Charles Le Brun, Passage of the Rhine in the presence of the enemies For the king, Le Brun was commissioned in 1661 to decorate the vault of the Apollo Gallery in the Louvre. From about 1665 to 1673, he traced the History of Alexander (Louvre) in four huge paintings where a breath of epic (Louvre). Works were entrusted to him at Saint-Germain-en-Laye, but it was at Versailles that he had to give his full measure. From 1674 to 1678 he directed the decoration of the sumptuous staircase of the Ambassadors, where triumphed the art of trompe l’oeil, but which was a victim of the transformations of the eighteenth century. A team of painters worked under his orders at the King’s and Queen’s apartments. Charles Le Brun, Conquest of Franche-Comté With his assistants, Le Brun decorated the vault of the Hall of Mirrors from 1678 to 1684; to the symbolic works of Hercules originally planned was substituted a vast program celebrating, in a semi-historical, half-allegorical language, the most glorious actions of the monarch; the whole was completed by the ceilings of the salons of War and Peace. At the same time, Le Brun drew innumerable projects for sculptures, fountains, furniture, interior decoration details as well as for feasts and ceremonies. He is credited with the models of the main Gobelins woven tapestry hangings: the Four Elements, the Four Seasons, the History of Meleager, the Months or the Royal Houses and the History of the King, which accurately illustrates several episodes of the reign. The Brun even occupied himself with architecture; with Claude Perrault and Le Vau, he was in charge of developing the project of the colonnade of the Louvre; From 1679 to 1686, he designed the painted decoration of the facades of Marly. The death of Colbert in 1683 deprived him of an effective protector. Despite the favor of the king, Le Brun had to face a cabal fomented by the jealousy of Pierre Mignard and supported by Louvois. The conduct of the great works of decoration was withdrawn. In his later years, Le Brun began to paint easel pictures, where the memory of Poussin is recognized. The continuation of the Life of Jesus, commanded by the king, includes an adoration of the shepherds where the emotion is born of a beautiful effect of chiaroscuro, as in the one that Le Brun painted for himself, with still more fervor (both canvases are in the Louvre). The master died while the cabal triumphed; Mignard succeeded him in all his duties.The PainterLe Brun’s work is not only the testimony of a career – the most brilliant of his century. His style is male, serious, heroic, sometimes brutal at the beginning. The execution is broad, without the refinement of a La Hire or a Le Sueur, and the color less bright and warmer than that of most French masters of the century. The Brown is at ease in allegory, for which he immediately finds legible and living forms. This gift allows him to excel in the great decoration. However, realism never loses its rights; it inspires tasty pieces, especially in the works of the first period (for example the stove and the cat of the Sleep of the Child Jesus), but still in some of the maturity, as the staircase of the Ambassadors or the tapestries of the King’s story. The Project Manager. Brun could not have overcome his businesses without the intervention of many helpers. This explains some of the weaknesses in the execution, which is especially noticeable in the great decorations of the Versailles period. While Jean-Baptiste de Champaigne (1631-1681), Noël Coypel (1628-1707), Antoine Paillet (1626-1701), Michel II Corneille (1642-1708), Jean-Baptiste Corneille (1649-1695), René Antoine Houasse (1645-1710), etc., working under his direction, have preserved their individual mark, other painters, such Louis Licherie (1629-1687) or François Verdier (1651-1730), nephew of the master, reflect more directly its influence. Among the collaborators of Le Brun, it is also necessary to make the contribution of the specialists: Jacques Rousseau (1630-1693), who painted architectures in trompe-l’oeil; Jean-Baptiste Monnoyer (1634-1699), author of sumptuous still lifes; Belin de Fontenay (1653-1715), painter of flowers; without forgetting Adam Frans Van der Meulen (1632-1690), the painter of battles, to whom Le Brun entrusted landscape funds for his tapestry models.The official career of Le Brun overflows, as we have seen, the field of painting. The incredible wealth of his invention is illustrated by the drawings he gave to the talent of sculptors, carvers, carpenters, goldsmiths, upholsterers. In most cases he contented himself with providing them with “thoughts” which admitted rather great freedom of execution, but assured the unity of the decorative style which accompanies the most brilliant period of the reign of Louis XIV.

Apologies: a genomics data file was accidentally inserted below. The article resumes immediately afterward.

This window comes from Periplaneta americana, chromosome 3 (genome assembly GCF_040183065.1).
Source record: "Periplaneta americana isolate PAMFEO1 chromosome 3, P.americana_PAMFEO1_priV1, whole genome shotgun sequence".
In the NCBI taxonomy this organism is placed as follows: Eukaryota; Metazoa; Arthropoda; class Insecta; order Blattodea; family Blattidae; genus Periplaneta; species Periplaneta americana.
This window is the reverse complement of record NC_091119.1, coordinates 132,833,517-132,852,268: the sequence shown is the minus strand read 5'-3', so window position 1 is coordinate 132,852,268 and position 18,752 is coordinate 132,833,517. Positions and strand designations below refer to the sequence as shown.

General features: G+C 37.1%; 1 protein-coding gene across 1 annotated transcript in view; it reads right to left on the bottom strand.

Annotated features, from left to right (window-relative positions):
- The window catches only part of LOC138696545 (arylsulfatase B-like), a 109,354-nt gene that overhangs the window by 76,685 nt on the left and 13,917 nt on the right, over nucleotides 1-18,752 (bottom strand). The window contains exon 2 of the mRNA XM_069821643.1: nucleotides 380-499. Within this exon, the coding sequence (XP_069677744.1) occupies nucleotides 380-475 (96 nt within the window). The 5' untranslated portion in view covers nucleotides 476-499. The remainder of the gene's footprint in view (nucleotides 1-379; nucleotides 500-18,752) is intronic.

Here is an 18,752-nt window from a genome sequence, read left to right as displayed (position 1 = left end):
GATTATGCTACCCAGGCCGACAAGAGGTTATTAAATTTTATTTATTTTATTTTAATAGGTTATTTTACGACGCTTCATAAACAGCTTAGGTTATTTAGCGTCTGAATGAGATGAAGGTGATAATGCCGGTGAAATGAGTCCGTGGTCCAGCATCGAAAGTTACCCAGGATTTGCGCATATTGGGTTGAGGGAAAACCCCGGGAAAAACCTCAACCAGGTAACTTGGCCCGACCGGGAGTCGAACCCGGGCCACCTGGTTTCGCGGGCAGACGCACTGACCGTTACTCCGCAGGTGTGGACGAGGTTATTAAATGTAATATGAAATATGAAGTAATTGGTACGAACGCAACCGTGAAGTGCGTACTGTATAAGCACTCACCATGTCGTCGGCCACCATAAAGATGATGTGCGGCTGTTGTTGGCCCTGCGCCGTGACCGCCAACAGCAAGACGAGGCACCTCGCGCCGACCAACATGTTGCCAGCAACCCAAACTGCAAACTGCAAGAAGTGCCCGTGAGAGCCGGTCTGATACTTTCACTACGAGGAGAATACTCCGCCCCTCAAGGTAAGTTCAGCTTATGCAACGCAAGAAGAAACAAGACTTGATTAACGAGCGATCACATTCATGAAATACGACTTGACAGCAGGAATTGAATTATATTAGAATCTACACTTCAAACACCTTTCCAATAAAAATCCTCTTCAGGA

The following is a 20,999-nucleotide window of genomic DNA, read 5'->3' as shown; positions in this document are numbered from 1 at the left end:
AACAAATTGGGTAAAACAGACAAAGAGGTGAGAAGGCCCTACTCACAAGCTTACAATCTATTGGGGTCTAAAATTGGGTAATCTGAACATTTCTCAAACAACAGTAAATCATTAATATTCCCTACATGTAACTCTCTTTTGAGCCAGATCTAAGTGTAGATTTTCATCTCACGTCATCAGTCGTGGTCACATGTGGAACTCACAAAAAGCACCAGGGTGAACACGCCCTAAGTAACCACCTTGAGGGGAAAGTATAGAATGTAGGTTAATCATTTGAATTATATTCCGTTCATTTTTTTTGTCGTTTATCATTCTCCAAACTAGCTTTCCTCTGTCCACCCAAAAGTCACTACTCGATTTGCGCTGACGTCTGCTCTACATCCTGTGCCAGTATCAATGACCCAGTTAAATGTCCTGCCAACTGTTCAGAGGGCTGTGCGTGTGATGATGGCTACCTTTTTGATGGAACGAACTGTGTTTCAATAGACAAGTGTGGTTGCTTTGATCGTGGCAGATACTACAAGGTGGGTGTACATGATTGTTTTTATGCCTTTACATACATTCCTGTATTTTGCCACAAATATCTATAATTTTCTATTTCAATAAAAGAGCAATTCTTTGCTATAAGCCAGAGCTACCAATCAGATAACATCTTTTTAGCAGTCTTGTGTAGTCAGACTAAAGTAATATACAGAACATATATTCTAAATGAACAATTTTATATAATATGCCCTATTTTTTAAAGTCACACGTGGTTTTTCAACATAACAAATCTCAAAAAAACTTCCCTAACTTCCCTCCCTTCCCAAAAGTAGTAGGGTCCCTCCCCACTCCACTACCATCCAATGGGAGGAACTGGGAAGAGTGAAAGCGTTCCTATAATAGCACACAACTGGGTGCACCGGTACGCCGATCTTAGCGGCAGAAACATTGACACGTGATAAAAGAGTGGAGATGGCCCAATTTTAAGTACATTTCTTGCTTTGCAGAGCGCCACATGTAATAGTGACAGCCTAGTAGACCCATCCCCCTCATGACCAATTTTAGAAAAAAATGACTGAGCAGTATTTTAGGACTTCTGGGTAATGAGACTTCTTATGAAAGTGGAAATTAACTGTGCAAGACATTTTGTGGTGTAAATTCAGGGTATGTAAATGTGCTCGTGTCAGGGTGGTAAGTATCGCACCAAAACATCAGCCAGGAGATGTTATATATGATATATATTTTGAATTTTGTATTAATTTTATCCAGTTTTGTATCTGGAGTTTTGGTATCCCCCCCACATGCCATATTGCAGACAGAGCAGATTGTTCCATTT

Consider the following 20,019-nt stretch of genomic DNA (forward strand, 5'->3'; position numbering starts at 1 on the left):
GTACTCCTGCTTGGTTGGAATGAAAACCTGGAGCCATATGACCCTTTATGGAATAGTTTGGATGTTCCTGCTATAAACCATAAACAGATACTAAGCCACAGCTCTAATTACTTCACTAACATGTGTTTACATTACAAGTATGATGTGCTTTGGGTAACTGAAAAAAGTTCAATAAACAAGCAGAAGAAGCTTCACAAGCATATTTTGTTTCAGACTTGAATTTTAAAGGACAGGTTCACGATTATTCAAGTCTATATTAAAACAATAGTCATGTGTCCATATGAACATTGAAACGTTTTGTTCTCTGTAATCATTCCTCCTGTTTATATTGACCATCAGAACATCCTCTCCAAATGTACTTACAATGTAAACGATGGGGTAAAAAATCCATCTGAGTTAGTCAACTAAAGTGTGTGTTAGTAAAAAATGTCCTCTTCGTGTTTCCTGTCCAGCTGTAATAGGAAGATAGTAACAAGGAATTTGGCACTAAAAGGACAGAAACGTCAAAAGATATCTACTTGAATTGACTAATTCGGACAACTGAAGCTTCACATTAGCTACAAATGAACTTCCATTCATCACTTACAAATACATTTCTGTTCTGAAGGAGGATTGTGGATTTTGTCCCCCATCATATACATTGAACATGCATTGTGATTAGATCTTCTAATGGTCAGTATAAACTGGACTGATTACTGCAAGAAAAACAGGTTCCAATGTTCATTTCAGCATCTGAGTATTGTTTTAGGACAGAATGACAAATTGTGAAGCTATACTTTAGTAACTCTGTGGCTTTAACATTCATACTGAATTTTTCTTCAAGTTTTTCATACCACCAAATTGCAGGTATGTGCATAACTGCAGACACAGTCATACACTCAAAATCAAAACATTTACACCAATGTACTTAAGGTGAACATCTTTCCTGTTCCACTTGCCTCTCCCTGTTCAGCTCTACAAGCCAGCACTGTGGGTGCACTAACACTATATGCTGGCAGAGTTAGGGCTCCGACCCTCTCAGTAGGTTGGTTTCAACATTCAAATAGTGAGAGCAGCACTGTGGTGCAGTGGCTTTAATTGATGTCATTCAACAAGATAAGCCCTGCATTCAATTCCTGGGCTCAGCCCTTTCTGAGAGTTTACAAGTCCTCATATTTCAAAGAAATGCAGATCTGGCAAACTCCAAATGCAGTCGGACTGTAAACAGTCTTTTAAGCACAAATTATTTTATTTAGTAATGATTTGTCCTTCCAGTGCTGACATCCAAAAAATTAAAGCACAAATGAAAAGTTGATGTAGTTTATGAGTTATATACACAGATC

Charles Le Brun is a French painter whose career is inseparable from the reign of King Louis XIV, of which he was the director of the Royal Academy of Painting and Sculpture. He is mainly known for his predominant role in the decoration of the Palace of Versailles.
Charles Le Brun was born on February 24, 1619 in Paris. Son of sculptor, it is in this discipline that he makes his weapons in the middle of the art. But it is by his provisions for painting that the young Le Brun is spotted by the Chancellor Pierre Séguier, while he learned the trade from François Perrier. He continues his apprenticeship at Simon Vouet, Nicolas Poussin, to finally perfect his apprenticeship in Italy. He returned to Paris in 1646, and quickly obtained many commissions such as “The Martyrdom of St. Andrew” (1647).
Hardly accepted by his peers in the 1650s, he is nonetheless very much supported by Séguier. His gigantic paintings offer him the opportunity to realize the decoration of the castle of Vaux-le-Vicomte between 1656 and 1661. This enormous building site contributes greatly to its fame, and to its introduction at the end of the years 1650 with the king Louis XIV by Mazarin. He began by making the royal entrance, then was entrusted in 1661 his largest project: the decoration of the Palace of Versailles. This mission will occupy him all the rest of his life, so much so that he is appointed director of the Royal Academy in 1663, then painter of the king in 1664. He will exercise his talents near the court until his death February 12, 1690, realizing in particular the sumptuous gallery of ice creams of Versailles.